This game was a back and forth affair between two evenly matched teams.
Independence kicked off and the game was on. After a first down, Ravens senior quarterback Andre Rice attempted his first pass. The pass was promptly picked off by the Patriots’ sophomore defensive back Cordell McMurray who returned it to the Rocky River 33 yard line.
The Patriots wasted no time taking advantage of the sudden change of possession. On the first play senior quarterback Jason Connella connected with wide receiver Jamar Jenkins, only a sophomore, on a deep pass down the right sideline for a gain of 29 yards.
From four yards out, the Patriots were able to pound the ball into the end zone. Connella scored the touchdown on a quarterback sneak. The extra point was blocked but the Patriots led early 6-0. The teams exchanged punts until the Ravens offense exploded. After a first down, senior running back James House burst through a big hole on the left side and juked his way through the Patriots’ secondary for a 41 yard touchdown run. The extra point was missed and the game was tied 6-6.
The excitement in the first quarter was far from over. After the Ravens’ kickoff, Connella hit Patriots’ senior wide receiver Dequan Barnes on a 65-yard bomb. Barnes had gotten wide open behind the Ravens’ secondary and Connella hit him in stride for the score.
Mark Guion is bringing a new sport to Mint Hill: paddle tennis.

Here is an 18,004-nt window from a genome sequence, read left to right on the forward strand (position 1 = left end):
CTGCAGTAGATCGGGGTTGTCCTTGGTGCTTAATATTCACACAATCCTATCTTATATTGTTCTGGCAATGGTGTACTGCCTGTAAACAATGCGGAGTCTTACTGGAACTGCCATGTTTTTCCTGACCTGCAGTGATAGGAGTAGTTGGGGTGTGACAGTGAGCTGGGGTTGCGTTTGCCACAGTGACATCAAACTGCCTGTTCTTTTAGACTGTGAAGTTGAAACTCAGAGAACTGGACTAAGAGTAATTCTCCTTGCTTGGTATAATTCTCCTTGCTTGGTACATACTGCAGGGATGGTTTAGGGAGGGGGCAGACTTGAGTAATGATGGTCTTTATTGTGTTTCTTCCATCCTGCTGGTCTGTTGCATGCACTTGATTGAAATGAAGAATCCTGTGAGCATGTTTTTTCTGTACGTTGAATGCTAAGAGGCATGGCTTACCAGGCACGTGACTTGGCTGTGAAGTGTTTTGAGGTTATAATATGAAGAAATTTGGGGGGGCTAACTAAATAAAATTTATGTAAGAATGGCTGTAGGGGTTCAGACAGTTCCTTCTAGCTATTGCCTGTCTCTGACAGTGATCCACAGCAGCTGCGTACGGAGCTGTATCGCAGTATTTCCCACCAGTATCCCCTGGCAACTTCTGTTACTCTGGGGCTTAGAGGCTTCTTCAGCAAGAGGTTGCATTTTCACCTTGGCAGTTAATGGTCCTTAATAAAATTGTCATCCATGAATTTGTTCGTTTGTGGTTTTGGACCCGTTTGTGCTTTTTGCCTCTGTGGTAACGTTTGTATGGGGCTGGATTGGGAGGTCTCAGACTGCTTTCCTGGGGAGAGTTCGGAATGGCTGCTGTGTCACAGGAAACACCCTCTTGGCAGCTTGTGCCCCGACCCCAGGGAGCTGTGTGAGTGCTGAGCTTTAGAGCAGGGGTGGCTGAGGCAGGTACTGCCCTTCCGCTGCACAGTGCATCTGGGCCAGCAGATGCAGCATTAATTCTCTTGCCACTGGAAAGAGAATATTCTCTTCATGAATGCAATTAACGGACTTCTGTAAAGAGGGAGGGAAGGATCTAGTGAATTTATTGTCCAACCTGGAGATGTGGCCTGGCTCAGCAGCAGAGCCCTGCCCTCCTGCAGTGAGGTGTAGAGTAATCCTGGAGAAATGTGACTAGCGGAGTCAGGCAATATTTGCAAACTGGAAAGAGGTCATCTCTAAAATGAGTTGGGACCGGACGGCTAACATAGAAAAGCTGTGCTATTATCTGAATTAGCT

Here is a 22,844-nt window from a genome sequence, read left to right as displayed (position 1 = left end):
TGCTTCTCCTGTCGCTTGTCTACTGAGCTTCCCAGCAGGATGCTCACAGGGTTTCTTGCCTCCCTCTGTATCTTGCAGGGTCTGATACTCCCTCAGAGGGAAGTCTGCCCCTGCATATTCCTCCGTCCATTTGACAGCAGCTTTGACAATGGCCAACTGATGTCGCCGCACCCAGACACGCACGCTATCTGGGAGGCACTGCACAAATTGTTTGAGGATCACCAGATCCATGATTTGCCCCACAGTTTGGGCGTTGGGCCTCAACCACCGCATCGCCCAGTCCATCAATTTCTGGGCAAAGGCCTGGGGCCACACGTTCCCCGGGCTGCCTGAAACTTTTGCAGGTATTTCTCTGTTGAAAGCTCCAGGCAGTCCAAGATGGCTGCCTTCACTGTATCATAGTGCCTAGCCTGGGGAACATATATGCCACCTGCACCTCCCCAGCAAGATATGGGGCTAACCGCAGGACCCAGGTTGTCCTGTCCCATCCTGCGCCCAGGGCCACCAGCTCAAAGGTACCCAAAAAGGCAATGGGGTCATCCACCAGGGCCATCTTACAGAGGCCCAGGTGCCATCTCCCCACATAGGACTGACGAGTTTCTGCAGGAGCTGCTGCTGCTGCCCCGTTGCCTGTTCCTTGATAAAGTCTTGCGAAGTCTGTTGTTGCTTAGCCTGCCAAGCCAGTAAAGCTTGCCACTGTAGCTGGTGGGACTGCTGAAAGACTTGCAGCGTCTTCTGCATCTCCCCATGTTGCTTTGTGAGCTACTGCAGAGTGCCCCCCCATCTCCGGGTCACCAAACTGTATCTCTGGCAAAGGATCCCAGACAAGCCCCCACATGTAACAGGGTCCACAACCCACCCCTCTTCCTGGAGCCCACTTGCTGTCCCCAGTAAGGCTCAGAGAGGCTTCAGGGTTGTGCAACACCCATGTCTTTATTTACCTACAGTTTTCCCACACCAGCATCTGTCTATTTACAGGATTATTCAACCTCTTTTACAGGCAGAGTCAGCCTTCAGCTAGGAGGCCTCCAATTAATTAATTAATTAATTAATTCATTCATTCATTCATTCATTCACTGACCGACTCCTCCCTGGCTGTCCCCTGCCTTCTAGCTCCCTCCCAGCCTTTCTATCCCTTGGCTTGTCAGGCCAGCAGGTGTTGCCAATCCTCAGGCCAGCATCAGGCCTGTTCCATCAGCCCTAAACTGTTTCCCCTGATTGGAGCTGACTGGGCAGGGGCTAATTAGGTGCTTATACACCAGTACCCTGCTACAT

Paddle tennis is a variation of its classic namesake, played with wooden paddles, a deadened ball, a smaller court, and a shorter net.
Guion, a resident of Mint Hill, discovered the game while on vacation in Venice Beach, California, started playing, and “absolutely loved it.”
Upon returning to Mint Hill, Guion couldn’t find any courts in the area, but started to play at the Park on Wilgrove, marking off
the smaller courts from the regular tennis courts.
Today, Guion is working to replace the old, unused basketball court at the park with two paddle tennis courts, circulating a petition, which has more than 300 signatures.
The goals were removed from the court years ago, the asphalt is weathered and cracked, and the dimensions are ideal for two paddle tennis courts.
Guion has been in contact with town commissioners and lions club and will be presenting the proposal to the parks and recreation committee at its November 13 meeting.
According to Guion, there are no paddle tennis courts in the area, and the United States Paddle Tennis Association has shown interest in coming to the Charlotte area to host clinics and promote the game.
“I’d love for Mint Hill to be the place where people would have to come to play,” Guion said. “If anybody knows of or wants to try it out, they would have to come here, because there is nowhere else available.”
Guion is optimistic about the success of the proposal, based on the interest and feedback from the community.
“The amount of people I’ve talked to, the number of signatures I’m getting, the level of interest from those folks, I think there’s a pretty good shot,” Guion said.
Guion hosted a demonstration of the sport at the park on Wilgrove Sunday, October 14, explaining the game and showing attendees how to play.
Tom Campbell, a resident of Matthews, attended the demonstration, and while he has never played paddle tennis before Sunday, he supports replacing the basketball court with paddle tennis courts.